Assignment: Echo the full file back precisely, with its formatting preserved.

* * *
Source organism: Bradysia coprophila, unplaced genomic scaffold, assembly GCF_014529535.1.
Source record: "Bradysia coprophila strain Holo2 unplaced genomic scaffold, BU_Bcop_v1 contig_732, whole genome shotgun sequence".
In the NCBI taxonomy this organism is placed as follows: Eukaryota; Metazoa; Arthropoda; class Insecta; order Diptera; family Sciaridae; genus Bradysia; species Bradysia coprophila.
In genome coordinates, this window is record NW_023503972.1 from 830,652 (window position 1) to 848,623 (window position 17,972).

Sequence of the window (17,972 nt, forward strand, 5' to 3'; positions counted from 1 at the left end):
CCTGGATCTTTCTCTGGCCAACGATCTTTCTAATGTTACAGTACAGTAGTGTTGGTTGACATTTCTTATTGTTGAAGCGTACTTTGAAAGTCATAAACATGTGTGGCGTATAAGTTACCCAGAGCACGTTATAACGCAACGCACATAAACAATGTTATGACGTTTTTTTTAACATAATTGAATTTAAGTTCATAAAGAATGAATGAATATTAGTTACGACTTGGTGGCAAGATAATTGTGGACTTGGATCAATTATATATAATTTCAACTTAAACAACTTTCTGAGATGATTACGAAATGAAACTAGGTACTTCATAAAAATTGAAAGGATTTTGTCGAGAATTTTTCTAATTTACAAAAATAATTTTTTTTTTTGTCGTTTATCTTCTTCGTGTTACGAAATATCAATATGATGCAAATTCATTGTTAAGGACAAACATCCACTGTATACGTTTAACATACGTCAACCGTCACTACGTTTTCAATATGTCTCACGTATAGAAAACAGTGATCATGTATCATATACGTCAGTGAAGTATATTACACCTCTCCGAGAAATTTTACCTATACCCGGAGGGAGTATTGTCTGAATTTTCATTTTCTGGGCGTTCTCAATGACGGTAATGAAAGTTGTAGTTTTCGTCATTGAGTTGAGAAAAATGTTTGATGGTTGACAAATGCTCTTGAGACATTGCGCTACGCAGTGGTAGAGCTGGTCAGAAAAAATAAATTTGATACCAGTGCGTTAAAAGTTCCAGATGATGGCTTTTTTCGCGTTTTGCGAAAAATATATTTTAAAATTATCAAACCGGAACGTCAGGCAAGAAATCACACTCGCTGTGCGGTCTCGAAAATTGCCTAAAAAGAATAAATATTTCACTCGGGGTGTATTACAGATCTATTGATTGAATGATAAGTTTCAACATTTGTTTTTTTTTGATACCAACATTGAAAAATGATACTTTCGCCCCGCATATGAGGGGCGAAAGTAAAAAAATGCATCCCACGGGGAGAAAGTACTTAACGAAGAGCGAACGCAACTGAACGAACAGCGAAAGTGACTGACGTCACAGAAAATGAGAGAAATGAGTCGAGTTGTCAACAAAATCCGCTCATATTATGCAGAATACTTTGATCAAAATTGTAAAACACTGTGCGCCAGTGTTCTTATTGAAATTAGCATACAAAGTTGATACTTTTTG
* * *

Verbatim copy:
Source organism: Bradysia coprophila, unplaced genomic scaffold, assembly GCF_014529535.1.
Source record: "Bradysia coprophila strain Holo2 unplaced genomic scaffold, BU_Bcop_v1 contig_732, whole genome shotgun sequence".
In the NCBI taxonomy this organism is placed as follows: Eukaryota; Metazoa; Arthropoda; class Insecta; order Diptera; family Sciaridae; genus Bradysia; species Bradysia coprophila.
In genome coordinates, this window is record NW_023503972.1 from 830,652 (window position 1) to 848,623 (window position 17,972).

Sequence of the window (17,972 nt, forward strand, 5' to 3'; positions counted from 1 at the left end):
CCTGGATCTTTCTCTGGCCAACGATCTTTCTAATGTTACAGTACAGTAGTGTTGGTTGACATTTCTTATTGTTGAAGCGTACTTTGAAAGTCATAAACATGTGTGGCGTATAAGTTACCCAGAGCACGTTATAACGCAACGCACATAAACAATGTTATGACGTTTTTTTTAACATAATTGAATTTAAGTTCATAAAGAATGAATGAATATTAGTTACGACTTGGTGGCAAGATAATTGTGGACTTGGATCAATTATATATAATTTCAACTTAAACAACTTTCTGAGATGATTACGAAATGAAACTAGGTACTTCATAAAAATTGAAAGGATTTTGTCGAGAATTTTTCTAATTTACAAAAATAATTTTTTTTTTTGTCGTTTATCTTCTTCGTGTTACGAAATATCAATATGATGCAAATTCATTGTTAAGGACAAACATCCACTGTATACGTTTAACATACGTCAACCGTCACTACGTTTTCAATATGTCTCACGTATAGAAAACAGTGATCATGTATCATATACGTCAGTGAAGTATATTACACCTCTCCGAGAAATTTTACCTATACCCGGAGGGAGTATTGTCTGAATTTTCATTTTCTGGGCGTTCTCAATGACGGTAATGAAAGTTGTAGTTTTCGTCATTGAGTTGAGAAAAATGTTTGATGGTTGACAAATGCTCTTGAGACATTGCGCTACGCAGTGGTAGAGCTGGTCAGAAAAAATAAATTTGATACCAGTGCGTTAAAAGTTCCAGATGATGGCTTTTTTCGCGTTTTGCGAAAAATATATTTTAAAATTATCAAACCGGAACGTCAGGCAAGAAATCACACTCGCTGTGCGGTCTCGAAAATTGCCTAAAAAGAATAAATATTTCACTCGGGGTGTATTACAGATCTATTGATTGAATGATAAGTTTCAACATTTGTTTTTTTTTGATACCAACATTGAAAAATGATACTTTCGCCCCGCATATGAGGGGCGAAAGTAAAAAAATGCATCCCACGGGGAGAAAGTACTTAACGAAGAGCGAACGCAACTGAACGAACAGCGAAAGTGACTGACGTCACAGAAAATGAGAGAAATGAGTCGAGTTGTCAACAAAATCCGCTCATATTATGCAGAATACTTTGATCAAAATTGTAAAACACTGTGCGCCAGTGTTCTTATTGAAATTAGCATACAAAGTTGATACTTTTTG